If you read my last post about Earth’s atmospheric layers, you may know how my curiosity about the current state of the ozone layer led me down the path to finding out more about Earth’s various atmospheric layers. I later realized (especially with the recent COP26 climate summit) that I’d never actually answered my initial question—just what is the current state of the ozone layer? And what would happen if it vanished completely?
My post about Earth’s atmospheric layers answered the second question above—what does the ozone layer do? For those who didn’t see that post, though, I’ll remind you…
The ozone layer is a secondary atmospheric layer. It protects the Earth from most of the ultraviolet rays coming from the Sun. Sunscreen lotion provides some protection from the Sun’s UV-A and UV-B rays, but what about its’ UV-C rays? If you’re not familiar with UV-C rays, that might be because 100% of the Sun’s UV-C light is absorbed by the ozone layer … which is fantastically great because UV-C rays are colossally harmful to all living things! The ozone layer also absorbs the majority of UV-A and UV-B rays—and it’s still a good idea to put on sunscreen if you’re going outside. … So, yeah. That’s why the Earth’s ozone layer is critically important for life on Earth to even exist at all.
Currently, ozone depleting substances are just beginning to decrease in the atmosphere. Most ozone depletion has been caused by chlorofluorocarbons (known as CFCs) and hydrochlorofluorocarbons (known as HCFCs), which are chemical combinations that were formerly used in refrigerants, aerosol propellants, and solvents. Even though production of them has been almost completely stopped for about 15 years, it takes an extremely long time for nature to get rid of these chemicals, which can hang in the atmosphere from 50 to 100 years. CFC levels peaked around the year 2000 and have been declining by about 4% per year since.
If the Earth did lose its’ ozone layer, things would get pretty bad for life on the planet. A NASA science team led by Paul Newman calculated what would happen with about two-thirds of the ozone layer gone, finding that skin cancer-causing radiation would surge. Middle latitude areas (those found within about 30 to 60 degrees north or south of the equator, such as Denver, Colorado, USA or Melbourne VIC, Australia) would get hit with ultraviolet radiation (UV) strong enough to give a person a sunburn in five minutes. Needless to say, DNA-mutating UV radiation would also skyrocket, and even if some plants, animals, and people suddenly gained superpowers, the majority of effects would probably be devastatingly harmful.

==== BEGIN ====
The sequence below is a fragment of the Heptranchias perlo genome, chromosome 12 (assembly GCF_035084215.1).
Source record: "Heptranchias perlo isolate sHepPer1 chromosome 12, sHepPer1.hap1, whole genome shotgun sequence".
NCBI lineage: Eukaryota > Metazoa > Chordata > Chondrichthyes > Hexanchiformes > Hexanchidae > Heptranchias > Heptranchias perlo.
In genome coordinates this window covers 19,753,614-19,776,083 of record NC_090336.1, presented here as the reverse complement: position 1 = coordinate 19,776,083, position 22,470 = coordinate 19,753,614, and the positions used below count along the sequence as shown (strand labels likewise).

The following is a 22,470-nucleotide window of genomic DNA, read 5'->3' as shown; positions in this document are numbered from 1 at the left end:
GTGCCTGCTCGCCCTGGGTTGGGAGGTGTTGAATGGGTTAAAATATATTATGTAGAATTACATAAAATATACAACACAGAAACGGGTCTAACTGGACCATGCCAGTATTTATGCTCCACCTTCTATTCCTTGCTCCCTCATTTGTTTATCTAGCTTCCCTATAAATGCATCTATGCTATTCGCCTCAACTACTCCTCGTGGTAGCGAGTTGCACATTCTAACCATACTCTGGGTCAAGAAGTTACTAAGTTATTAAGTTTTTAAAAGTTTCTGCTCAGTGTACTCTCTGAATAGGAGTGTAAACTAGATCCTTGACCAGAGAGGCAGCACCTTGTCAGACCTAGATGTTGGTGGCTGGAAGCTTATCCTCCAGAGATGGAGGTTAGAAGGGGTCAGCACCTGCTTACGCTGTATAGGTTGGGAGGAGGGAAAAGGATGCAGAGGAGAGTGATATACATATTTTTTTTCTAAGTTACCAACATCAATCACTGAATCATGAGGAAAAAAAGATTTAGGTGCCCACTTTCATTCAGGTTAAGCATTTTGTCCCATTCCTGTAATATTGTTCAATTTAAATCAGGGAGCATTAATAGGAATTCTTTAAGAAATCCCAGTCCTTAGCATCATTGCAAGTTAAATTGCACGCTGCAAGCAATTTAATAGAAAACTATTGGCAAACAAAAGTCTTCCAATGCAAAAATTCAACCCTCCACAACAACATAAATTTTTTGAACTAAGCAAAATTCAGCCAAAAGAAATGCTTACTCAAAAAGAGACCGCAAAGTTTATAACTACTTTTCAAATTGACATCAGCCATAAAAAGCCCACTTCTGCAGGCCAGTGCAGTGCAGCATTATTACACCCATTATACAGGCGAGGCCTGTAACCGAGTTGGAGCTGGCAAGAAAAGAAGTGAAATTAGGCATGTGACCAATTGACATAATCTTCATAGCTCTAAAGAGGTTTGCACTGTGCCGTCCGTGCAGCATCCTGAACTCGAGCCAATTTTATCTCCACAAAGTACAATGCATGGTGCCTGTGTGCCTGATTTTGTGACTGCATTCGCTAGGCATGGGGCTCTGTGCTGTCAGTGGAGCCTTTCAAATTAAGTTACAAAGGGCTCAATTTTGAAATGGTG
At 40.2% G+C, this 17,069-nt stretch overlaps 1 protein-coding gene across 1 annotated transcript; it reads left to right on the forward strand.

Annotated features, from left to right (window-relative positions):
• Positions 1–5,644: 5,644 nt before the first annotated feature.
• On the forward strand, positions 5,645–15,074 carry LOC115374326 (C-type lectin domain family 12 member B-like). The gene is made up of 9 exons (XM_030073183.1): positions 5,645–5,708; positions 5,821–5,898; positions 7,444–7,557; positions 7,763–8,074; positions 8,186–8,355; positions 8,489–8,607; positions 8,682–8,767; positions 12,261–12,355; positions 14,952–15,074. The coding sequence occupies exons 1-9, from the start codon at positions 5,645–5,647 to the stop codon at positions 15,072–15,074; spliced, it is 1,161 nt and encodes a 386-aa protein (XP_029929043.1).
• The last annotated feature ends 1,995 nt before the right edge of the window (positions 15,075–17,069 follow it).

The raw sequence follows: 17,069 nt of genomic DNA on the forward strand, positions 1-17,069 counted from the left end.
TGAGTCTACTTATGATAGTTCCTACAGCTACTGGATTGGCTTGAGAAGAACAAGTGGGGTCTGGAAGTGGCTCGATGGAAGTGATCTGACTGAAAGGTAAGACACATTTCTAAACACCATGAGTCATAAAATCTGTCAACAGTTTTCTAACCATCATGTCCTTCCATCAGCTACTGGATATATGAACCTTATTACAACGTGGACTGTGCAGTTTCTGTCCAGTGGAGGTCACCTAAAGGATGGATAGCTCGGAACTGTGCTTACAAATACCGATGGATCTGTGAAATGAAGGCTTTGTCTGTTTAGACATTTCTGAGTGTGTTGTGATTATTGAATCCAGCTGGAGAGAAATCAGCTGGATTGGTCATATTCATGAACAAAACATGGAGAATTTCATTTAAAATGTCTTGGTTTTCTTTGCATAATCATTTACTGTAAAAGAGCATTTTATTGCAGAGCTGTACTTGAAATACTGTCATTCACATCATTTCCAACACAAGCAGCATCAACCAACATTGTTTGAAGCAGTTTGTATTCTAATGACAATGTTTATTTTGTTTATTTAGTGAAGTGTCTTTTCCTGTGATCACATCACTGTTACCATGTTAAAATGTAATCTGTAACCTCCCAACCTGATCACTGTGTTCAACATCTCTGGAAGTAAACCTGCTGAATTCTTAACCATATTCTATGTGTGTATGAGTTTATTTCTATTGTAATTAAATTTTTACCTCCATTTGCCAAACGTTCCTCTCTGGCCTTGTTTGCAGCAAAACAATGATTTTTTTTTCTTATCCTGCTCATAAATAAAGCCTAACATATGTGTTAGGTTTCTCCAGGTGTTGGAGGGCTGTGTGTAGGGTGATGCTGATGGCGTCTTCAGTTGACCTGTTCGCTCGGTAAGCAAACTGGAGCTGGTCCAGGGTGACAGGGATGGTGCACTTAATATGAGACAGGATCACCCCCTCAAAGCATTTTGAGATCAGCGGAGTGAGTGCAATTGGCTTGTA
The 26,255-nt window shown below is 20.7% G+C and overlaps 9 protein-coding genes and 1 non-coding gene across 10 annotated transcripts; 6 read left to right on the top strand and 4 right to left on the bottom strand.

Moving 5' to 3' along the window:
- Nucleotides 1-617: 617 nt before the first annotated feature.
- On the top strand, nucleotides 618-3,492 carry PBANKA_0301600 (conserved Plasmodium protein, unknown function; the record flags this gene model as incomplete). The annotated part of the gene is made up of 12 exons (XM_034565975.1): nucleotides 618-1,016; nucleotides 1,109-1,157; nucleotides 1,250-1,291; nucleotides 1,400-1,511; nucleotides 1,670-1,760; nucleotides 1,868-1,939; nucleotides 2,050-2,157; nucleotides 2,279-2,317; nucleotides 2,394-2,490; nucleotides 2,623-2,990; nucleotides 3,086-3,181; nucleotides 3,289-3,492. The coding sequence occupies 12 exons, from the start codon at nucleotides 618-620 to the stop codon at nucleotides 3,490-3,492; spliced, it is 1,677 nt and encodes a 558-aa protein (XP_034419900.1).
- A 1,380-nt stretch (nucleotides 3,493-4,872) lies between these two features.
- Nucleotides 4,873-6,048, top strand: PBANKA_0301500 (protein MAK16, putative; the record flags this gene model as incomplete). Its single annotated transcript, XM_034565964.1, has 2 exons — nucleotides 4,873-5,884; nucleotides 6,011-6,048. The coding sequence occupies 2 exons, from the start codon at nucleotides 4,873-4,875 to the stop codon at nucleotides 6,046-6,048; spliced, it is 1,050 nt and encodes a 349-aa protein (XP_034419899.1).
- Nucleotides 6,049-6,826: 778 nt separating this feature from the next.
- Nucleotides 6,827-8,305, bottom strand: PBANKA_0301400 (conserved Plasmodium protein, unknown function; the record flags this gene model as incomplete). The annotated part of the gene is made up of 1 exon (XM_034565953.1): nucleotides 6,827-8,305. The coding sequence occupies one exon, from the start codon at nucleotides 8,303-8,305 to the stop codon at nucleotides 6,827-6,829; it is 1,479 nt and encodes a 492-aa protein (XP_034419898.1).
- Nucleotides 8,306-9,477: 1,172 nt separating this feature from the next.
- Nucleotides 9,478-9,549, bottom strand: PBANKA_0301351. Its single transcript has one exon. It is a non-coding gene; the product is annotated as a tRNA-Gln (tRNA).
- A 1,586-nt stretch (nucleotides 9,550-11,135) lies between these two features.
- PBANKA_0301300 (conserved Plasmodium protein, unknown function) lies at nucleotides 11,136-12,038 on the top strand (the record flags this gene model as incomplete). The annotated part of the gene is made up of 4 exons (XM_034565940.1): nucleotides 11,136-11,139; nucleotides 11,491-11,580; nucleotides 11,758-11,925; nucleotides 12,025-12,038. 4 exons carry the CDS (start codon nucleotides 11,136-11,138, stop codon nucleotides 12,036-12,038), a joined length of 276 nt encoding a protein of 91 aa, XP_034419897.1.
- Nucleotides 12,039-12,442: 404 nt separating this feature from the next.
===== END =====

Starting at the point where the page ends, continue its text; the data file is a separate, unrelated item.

Thankfully, the world came together by 1987 (after discovering that CFCs punctured a “hole” through the ozone layer that opened up in winter over Antarctica) to recognize that ozone depleting substances needed to be banned. Diplomats, scientists, governments, industries, and others forged an agreement in what is known as the Montreal Protocol, an international treaty which took effect in January 1989 to regulate chemical pollutants destroying the ozone layer.
I have to admit, when I looked all of this up, I began wondering why, if the harmful chemicals that were tearing apart Earth’s ozone layer have long been banned, why is climate change and global warming such a dire issue today? So, of course, you know what I did…
Yup. I had to look it up.
And I found out that it’s more complicated than simply removing ozone-depleting chemicals from the atmosphere. That’s because there’s also substances known as greenhouse gases that are greatly harming Earth’s atmosphere. Basically, greenhouse gases were dubbed “greenhouse” because they produce an effect similar to what glass walls in a greenhouse do when they allow sunlight to shine inside and trap warmth within the greenhouse. In the same way, greenhouse gases let the sun’s light heat the Earth’s surface, but then trap that heat in the atmosphere rather than letting it escape out into outer space (like it would normally do when there are no greenhouse gases keeping it there).
It’s all really depressing, and I hate to end on a down note … so maybe consider talking to anyone you might know who could influence leaders to enact needed policy changes in carbon dioxide emissions. … And I’ll look more into greenhouse gases and share what I find in my next post.